I saw some odd web ads last week. While I was surfing, notices kept popping up for the Pink Star, a 59.6 ct. internally flawless fancy vivid pink oval that Sotheby’s is auctioning off in Hong Kong on April 4. Generally, I receive ads for stray items from Amazon, which cost—let’s just say—far less.
Sotheby’s spokesperson Darrell Rocha says they appeared because of my surfing history: “These display ads have become very common for us over the last couple of years, for all categories. You likely visited our site around the time that you then saw the ads on others.”
In any case, the ads show that Sotheby’s is pulling out all the stops for the Pink Star for when it hits the block. The first time it went under the hammer, in November 2013, the stone garnered $83 million, a record price for a diamond at auction. However, that sale (unusually) ended up canceled, and Sotheby’s (in another unusual move) took the diamond into inventory. There it’s sat for three and a half years; it’s unclear if the auction house has tried to sell it privately.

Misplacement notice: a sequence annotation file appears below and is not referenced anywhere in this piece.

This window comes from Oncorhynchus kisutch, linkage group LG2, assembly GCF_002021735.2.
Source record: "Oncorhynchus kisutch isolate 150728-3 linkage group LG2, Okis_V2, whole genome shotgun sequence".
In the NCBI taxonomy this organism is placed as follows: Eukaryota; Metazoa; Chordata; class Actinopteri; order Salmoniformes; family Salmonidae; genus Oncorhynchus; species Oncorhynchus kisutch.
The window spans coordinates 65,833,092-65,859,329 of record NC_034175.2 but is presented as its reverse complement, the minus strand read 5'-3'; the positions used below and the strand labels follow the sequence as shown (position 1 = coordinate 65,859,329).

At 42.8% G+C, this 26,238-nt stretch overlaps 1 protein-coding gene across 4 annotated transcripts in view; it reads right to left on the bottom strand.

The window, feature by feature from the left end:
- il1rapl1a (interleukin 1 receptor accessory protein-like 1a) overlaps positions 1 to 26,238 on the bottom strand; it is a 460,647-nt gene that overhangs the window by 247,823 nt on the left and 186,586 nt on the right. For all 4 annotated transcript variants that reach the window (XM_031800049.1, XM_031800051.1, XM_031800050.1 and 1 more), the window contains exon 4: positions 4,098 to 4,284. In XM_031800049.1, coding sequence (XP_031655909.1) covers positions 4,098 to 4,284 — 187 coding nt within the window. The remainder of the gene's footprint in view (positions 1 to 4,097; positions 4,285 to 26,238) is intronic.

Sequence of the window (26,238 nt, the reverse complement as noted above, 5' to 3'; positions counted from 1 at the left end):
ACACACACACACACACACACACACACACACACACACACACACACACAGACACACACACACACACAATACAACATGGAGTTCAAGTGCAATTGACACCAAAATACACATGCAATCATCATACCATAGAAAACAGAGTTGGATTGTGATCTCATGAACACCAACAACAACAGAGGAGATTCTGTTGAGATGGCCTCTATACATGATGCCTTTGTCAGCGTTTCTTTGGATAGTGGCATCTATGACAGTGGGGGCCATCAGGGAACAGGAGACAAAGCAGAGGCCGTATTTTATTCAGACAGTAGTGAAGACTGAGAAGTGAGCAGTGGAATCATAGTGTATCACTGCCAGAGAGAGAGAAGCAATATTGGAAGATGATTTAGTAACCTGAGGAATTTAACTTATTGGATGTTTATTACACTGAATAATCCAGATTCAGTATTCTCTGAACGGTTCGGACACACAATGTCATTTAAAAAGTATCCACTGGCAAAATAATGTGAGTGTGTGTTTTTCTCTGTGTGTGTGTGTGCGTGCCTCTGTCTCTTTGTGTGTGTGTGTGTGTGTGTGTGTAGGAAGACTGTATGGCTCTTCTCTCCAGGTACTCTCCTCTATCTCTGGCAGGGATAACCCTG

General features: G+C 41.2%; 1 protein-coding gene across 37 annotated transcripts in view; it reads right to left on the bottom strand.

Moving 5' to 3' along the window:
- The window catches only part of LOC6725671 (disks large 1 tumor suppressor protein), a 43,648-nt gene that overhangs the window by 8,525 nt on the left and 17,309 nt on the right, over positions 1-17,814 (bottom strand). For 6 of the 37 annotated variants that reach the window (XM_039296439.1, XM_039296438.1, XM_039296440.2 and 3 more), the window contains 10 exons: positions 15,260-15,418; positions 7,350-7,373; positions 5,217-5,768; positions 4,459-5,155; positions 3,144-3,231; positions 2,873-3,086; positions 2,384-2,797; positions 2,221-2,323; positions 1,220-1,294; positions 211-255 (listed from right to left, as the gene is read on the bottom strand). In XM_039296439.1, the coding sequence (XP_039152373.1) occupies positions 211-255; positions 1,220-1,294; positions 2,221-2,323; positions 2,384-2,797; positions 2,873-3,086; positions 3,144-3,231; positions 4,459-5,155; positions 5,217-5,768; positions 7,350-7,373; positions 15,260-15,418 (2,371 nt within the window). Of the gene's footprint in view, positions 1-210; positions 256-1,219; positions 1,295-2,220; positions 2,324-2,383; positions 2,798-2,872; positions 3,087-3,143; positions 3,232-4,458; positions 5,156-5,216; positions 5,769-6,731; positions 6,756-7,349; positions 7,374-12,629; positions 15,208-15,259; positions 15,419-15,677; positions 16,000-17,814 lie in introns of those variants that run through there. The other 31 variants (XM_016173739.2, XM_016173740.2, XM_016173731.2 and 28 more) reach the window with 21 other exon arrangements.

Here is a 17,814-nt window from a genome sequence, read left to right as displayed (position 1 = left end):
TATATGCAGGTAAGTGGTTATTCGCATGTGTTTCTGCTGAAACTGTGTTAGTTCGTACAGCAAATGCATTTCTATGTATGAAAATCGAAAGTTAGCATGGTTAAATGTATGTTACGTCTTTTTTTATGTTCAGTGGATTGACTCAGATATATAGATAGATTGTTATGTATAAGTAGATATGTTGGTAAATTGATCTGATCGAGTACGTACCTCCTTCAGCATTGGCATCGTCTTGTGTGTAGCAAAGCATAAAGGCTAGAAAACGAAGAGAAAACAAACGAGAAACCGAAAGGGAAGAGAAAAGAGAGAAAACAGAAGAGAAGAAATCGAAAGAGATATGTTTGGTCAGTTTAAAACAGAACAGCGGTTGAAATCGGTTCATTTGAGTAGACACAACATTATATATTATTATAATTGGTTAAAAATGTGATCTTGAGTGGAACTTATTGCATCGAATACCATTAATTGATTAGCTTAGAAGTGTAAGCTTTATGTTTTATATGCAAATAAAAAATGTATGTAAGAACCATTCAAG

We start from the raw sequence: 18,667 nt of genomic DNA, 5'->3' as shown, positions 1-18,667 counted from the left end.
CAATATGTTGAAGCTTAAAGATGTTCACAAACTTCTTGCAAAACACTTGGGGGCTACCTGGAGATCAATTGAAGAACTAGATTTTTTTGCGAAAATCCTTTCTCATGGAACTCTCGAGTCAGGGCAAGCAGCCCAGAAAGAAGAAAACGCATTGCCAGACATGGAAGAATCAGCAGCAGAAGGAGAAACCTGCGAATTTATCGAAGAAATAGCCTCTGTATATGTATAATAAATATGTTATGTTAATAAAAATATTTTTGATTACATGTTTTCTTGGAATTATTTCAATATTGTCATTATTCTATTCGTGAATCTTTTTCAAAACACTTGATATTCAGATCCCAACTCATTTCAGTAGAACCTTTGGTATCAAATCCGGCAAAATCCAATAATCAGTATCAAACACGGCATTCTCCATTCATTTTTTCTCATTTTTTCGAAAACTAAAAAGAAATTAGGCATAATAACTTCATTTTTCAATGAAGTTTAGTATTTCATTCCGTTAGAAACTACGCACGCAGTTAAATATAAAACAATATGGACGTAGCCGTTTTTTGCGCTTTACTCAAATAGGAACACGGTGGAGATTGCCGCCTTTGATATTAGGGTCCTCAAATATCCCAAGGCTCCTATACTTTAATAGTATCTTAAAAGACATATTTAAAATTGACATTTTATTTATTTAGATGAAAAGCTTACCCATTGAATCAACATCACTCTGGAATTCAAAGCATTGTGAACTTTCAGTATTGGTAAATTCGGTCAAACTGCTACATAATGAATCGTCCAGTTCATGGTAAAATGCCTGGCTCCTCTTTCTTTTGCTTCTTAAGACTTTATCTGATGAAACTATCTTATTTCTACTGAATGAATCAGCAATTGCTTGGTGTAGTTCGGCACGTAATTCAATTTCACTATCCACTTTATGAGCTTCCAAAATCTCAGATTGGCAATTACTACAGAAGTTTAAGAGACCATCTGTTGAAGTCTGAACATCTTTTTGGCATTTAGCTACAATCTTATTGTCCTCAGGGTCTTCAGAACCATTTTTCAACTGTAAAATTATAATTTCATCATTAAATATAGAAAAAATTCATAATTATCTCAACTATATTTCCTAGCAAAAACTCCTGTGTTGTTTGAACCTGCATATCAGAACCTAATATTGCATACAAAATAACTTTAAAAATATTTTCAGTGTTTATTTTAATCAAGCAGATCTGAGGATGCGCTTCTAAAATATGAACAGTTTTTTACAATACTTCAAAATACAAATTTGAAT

The Pink Star is an incredible, impressive diamond—and that’s the problem. It may be too impressive. Sotheby’s seeks $60 million for it on Tuesday. While that’s less than the $72 million the auction house valued it at post-auction, it would also set a new world record. (That record is currently held by the Oppenheimer Blue, which fetched $57.5 million in May 2016.)
The auction market for big diamonds has seen some spectacular successes and some painful misses over the past few years. The Pink Star is an amazing stone, but the market for it is limited—not many people have $60 million lying around. It’s not known what the reserve is, but it certainly appears the diamond will have to smash all records, or at least come close, to sell at all. Which is why the trade may watch Tuesday’s auction with some anxiety. Not selling a second time would send a bad signal about the market for high-end rocks. But hitting a new world record is not an easy bar. Basically, the Pink Star is going big, or it’s going home.
(Photo courtesy of Sotheby’s)